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Meranda Adams

Meranda Adams (née Watling) is a senior online editor for a magazine by day and journalism blogger (or more prolific twitterer) by night. She's loved writing and design since childhood, and developed an early interest in technology when she started teaching herself HTML at age 10. She's a graduate of Kent State University‘s School of Journalism and Mass Communication, which is about a half hour from her hometown of Akron, Ohio. Currently, she lives near Indianapolis with her husband and their dog, Dickens. Contact Meranda at meranda at merandawrites dot com or on Twitter @meranduh.

Why Does a Mainstream Media Outlet Want a Share of this Non-profit Digital Site’s Pulitzer?

OK, the headline is a maybe over the top, but the sentiment isn’t. Why does a mainstream media TV news organization want a cut of a non-profit digital site’s Pulitzer?

cpi pulitzer announcementThe non-profit digital news site Center for Public Integrity was awarded its first Pulitzer Prize this week for its in-depth, dogged reporting on miners systematically denied medical care for black lung and related conditions. The top prize in journalism is a major feat for any news organization, much less a digital non-profit.

That would be where the happy story ends… except Poynter today is reporting on a project partner who’s less impressed with the award, not because it wasn’t deserved but because they felt like they deserved the credit too. The reporting was shared with the ABC News team, allowing the black lung project to reach a significantly wider audience. Read more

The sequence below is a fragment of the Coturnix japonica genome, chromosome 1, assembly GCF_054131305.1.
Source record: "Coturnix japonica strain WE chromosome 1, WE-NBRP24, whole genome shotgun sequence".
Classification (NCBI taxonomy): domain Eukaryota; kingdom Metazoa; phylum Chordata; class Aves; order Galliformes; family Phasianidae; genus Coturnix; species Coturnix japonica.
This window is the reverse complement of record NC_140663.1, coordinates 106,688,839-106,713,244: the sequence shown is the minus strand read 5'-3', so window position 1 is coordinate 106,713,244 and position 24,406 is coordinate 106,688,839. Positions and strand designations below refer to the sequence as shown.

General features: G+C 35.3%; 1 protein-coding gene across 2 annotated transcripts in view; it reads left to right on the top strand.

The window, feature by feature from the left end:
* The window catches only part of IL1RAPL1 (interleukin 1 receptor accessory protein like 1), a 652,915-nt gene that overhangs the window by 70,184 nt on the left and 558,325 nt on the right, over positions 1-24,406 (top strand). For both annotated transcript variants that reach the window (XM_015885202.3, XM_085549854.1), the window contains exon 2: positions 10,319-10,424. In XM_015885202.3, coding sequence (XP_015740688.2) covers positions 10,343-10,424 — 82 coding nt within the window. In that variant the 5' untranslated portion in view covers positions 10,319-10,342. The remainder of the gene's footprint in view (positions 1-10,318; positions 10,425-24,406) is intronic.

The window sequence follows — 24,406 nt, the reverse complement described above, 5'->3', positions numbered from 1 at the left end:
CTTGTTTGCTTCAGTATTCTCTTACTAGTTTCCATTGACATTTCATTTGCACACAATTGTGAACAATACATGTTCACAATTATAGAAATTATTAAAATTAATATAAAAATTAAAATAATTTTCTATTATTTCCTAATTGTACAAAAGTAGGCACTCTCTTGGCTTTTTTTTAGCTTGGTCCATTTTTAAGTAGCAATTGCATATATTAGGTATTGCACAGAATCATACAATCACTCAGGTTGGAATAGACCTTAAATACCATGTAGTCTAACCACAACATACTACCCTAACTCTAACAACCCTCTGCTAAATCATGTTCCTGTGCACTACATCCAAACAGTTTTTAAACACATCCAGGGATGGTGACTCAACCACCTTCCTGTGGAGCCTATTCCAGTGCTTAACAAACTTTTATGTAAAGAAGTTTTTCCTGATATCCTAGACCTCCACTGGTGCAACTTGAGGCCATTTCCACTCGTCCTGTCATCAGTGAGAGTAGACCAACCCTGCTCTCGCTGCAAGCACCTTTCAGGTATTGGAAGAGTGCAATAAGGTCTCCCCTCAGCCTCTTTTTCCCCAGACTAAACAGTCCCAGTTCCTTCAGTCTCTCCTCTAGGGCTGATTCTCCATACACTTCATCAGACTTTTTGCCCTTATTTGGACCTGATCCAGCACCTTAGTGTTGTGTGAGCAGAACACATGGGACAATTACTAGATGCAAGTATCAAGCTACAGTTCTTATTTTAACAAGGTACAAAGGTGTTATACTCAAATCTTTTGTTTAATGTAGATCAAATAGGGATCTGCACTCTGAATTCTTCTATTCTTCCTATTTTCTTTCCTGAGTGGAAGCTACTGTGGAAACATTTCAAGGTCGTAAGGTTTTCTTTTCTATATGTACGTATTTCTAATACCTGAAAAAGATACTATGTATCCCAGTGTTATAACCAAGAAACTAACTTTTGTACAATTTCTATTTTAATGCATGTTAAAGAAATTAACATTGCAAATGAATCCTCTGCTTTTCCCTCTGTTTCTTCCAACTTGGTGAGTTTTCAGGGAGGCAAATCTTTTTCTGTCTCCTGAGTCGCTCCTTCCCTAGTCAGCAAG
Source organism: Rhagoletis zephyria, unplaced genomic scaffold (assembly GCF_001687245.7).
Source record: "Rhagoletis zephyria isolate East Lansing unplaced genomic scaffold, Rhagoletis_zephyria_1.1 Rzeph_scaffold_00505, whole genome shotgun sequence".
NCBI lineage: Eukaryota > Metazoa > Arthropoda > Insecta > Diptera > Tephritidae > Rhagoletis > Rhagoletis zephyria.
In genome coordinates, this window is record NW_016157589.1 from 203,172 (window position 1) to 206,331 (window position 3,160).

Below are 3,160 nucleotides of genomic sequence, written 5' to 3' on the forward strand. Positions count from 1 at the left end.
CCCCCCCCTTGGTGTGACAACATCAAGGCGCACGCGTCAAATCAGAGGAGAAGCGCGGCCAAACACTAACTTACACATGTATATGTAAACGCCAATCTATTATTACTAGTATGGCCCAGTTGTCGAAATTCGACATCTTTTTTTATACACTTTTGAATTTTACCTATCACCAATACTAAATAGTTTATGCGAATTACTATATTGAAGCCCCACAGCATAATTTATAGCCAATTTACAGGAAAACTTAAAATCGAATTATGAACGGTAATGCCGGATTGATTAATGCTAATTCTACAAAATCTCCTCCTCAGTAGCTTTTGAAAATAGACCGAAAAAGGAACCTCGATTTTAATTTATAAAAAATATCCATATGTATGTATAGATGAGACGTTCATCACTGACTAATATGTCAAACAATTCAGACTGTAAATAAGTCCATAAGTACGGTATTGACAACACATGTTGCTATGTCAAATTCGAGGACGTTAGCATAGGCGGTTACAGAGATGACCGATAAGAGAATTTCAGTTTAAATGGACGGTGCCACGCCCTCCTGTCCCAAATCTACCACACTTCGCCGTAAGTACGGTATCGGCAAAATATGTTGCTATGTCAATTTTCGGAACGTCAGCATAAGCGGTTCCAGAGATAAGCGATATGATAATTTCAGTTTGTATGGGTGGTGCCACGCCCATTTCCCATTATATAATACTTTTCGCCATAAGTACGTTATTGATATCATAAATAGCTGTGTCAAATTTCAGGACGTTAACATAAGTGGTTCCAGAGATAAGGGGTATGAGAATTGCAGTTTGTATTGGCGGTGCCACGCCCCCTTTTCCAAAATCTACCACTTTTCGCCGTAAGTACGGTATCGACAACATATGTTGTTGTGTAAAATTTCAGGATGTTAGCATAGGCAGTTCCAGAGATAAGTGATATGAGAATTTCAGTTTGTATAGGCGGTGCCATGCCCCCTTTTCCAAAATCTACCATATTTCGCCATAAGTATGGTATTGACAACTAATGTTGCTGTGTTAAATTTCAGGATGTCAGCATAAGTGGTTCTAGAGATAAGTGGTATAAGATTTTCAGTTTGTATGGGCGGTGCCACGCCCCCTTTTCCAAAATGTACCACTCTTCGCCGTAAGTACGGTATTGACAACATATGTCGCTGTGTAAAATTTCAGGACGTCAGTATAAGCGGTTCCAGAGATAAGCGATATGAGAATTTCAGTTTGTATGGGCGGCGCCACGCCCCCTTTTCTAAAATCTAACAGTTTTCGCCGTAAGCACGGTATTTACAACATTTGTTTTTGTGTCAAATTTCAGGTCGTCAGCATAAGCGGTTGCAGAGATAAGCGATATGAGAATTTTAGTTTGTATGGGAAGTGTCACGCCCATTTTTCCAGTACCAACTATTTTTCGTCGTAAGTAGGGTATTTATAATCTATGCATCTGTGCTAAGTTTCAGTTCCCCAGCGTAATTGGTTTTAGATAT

This Is Why You Don’t Show Twitter Streams Live On TV

It could happen to anyone: You’re following a hashtag or a trending news topic on Twitter, and bam, you’re assaulted with hashtag spam or, worse, some sexually explicit item you don’t want to see.

Most of us quickly scroll away or close the browser, offended and put off for seconds. But what if you can’t pan away quick enough to avert not only your eyes but your viewers eyes from seeing … well everything?

Denver TV Station Fox 31 found out the hard way yesterday that you really need to curate that user-generated content before you put it up on screen. In the course of scrolling through Twitter images of the deadly helicopter crash in Seattle, the show went to the Twitter feed of photos from the crash scene.

Unfortunately, this was a crash course in the crassness of the Internet. The images weren’t selected ahead of time and so ended up being a hodge podge of pictures, including some off-topic and inappropriate things users had tagged to ride the coattails of the news cycle. That’s how the Denver morning show team ended up showing some non-relevant images that included food, Edward Scissors Hands and a penis. Yeah, that. On live TV. The reaction of shock on the anchors’ faces says it all:

surprisetweet

Many of the videos of this have been pulled down, but if you for some reason want to see the actual broadcast, Deadspin still has it posted in full. (Obviously, NSFW.)

The station did issue an apology, but it’s the type of thing you can’t unsee — and a lesson we hope nobody else needs to re-learn.

While reporting breaking news about the crash of the KOMO-TV helicopter in Seattle, FOX31 Denver accidentally broadcast an offensive photo while scrolling live through a Twitter feed of pictures from the crash scene.

The photo was mistakenly broadcast by our control room. It did not come from the tablet many viewers saw being used by one of our anchors.

We apologize for the inadvertent broadcast of the image and we are taking immediate steps to prevent such an accident from happening again.

This is why you don’t show uncurated feeds on live TV. And while we’re on it, really, you should be verifying any of those images you share before airing them anyway. This wouldn’t have happened if that step had taken place.